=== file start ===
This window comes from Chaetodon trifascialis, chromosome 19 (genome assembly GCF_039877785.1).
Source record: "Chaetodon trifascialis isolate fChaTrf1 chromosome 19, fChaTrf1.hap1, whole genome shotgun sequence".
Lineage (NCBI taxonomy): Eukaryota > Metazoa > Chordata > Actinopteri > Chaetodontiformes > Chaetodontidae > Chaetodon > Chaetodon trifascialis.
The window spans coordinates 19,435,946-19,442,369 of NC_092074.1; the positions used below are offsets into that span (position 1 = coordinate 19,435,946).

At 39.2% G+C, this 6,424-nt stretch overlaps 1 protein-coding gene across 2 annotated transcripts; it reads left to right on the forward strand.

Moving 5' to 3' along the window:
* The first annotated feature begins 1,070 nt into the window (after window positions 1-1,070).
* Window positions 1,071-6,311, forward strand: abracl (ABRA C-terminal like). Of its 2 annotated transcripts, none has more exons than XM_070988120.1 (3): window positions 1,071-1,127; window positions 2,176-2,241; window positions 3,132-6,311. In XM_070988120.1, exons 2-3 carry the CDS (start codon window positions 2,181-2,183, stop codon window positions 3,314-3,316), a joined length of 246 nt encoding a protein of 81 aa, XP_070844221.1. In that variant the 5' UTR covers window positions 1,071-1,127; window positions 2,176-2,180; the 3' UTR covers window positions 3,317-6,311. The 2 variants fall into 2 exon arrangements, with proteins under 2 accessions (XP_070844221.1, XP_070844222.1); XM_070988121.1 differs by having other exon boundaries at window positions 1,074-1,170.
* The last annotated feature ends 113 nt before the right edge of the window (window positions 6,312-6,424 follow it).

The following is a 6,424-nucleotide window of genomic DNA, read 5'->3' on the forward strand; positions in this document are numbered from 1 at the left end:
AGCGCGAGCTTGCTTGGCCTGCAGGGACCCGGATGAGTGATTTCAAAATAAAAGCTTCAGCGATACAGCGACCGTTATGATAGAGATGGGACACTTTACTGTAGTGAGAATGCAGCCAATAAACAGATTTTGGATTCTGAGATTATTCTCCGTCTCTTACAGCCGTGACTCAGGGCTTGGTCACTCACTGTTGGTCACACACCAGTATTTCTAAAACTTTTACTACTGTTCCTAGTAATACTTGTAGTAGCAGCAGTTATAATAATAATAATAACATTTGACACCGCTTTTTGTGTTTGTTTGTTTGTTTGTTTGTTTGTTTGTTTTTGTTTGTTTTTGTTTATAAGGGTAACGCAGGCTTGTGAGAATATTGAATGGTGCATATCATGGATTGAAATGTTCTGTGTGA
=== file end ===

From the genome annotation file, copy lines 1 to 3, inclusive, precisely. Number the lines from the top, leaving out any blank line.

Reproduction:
This window comes from Chaetodon trifascialis, chromosome 19 (genome assembly GCF_039877785.1).
Source record: "Chaetodon trifascialis isolate fChaTrf1 chromosome 19, fChaTrf1.hap1, whole genome shotgun sequence".
Lineage (NCBI taxonomy): Eukaryota > Metazoa > Chordata > Actinopteri > Chaetodontiformes > Chaetodontidae > Chaetodon > Chaetodon trifascialis.